Jesus told his disciples for the third time that he was on the way to Jerusalem to suffer and die (Mark 10:32-34). James and John reveal that they have no idea what Jesus is talking about by the conversation that ensues, because they are more focused on themselves and their status than what Jesus has promised he is about to do.
First, James and John demand Jesus do what they ask of him (Mark 10:35), treating Jesus as their subordinate.
Second, James and John ask for positions of power at his ‘right hand and left hand’ once Jesus ‘comes in to his glory’ (Mark 10:37). Even after all Jesus has done to heal the sick, cast out demons, forgive sinners, feed the hungry, love the poor, connect the outcast, rebuke the religious establishment, and teach about a different kind of kingdom of grace, mercy and peace; they still understood Jesus to be the one to overthrow their Roman occupiers, not as one who came to suffer and die at the hands of sinners for the sake of the world.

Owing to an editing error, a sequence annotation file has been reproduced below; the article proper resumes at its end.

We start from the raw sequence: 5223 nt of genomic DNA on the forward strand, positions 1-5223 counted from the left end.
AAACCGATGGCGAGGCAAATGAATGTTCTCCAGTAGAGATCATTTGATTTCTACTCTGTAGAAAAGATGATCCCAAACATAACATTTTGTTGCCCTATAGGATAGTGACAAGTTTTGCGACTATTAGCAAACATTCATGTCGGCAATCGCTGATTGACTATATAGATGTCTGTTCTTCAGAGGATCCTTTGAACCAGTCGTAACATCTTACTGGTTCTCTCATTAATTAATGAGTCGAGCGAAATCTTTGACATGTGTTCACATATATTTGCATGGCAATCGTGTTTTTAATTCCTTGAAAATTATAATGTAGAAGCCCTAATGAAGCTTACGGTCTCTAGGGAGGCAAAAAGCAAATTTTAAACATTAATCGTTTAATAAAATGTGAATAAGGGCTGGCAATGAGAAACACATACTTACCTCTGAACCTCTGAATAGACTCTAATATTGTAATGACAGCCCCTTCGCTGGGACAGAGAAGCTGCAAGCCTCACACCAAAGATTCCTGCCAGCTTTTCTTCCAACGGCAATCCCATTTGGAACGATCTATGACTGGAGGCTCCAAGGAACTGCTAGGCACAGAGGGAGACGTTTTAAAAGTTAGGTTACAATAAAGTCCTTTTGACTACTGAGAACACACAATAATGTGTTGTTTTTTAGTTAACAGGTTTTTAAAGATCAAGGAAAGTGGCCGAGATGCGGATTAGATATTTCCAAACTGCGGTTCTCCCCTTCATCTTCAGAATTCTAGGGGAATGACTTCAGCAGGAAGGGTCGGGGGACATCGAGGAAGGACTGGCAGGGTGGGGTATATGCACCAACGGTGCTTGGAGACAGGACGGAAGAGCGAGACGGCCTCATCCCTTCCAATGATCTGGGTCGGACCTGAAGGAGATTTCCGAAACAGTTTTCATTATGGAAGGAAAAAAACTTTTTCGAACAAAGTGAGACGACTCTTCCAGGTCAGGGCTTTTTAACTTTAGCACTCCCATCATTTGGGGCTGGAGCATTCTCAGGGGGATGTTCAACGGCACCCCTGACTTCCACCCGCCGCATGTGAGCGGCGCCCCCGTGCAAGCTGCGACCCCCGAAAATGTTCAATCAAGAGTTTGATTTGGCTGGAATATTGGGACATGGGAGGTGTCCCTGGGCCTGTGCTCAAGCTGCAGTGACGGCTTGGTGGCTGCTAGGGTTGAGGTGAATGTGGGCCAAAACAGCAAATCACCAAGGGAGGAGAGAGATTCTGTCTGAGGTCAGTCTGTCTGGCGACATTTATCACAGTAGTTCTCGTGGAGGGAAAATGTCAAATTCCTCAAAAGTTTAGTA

Third, James and John upset their fellow disciples for even making such a request of Jesus, clamoring for positions of privilege selfishly for themselves (Mark 10:41).
Jesus responds by telling them they have no idea what they are asking (Mark 10:40). While they are thinking of attaining power, privilege and prestige once Jesus establishes his authority; Jesus is preparing to drink the cup that is before him (see Mark 14:36); one that will lead to his death.
Jesus then reminds them (and us) what his mission is all about – selflessness humility and service.
In this upside-down age Jesus is bringing to bear; it will not be power, privilege and prestige that matter, but in how we live our lives for others. Power, privilege and prestige focus on what we can get from others whose purpose it is to give us what we seek and desire.
Jesus came not to be served but to serve. The way of Jesus is the way of service. Service offers our lives for the sake of others to make their lives better.
No one shows us how to serve selflessly with humility to live a life worth living for others better than Jesus does – and his greatest act for others is the cross.
Perhaps the ‘ransom’ Jesus offers by giving his life for the many (Mark 10:45) on the cross is not only salvation from sin and death, but also brings about our deliverance and liberation from only seeking to serve ourselves. Jesus reminds us that a faith that lives in the here and now is focused on service to others – a truth we sometimes too easily forget as we long for the age to come.
What are some ways you could serve others; rather than looking on them to serve you?
What might this turn-around do within your relationships?
How could looking at the world for places you can serve – change you?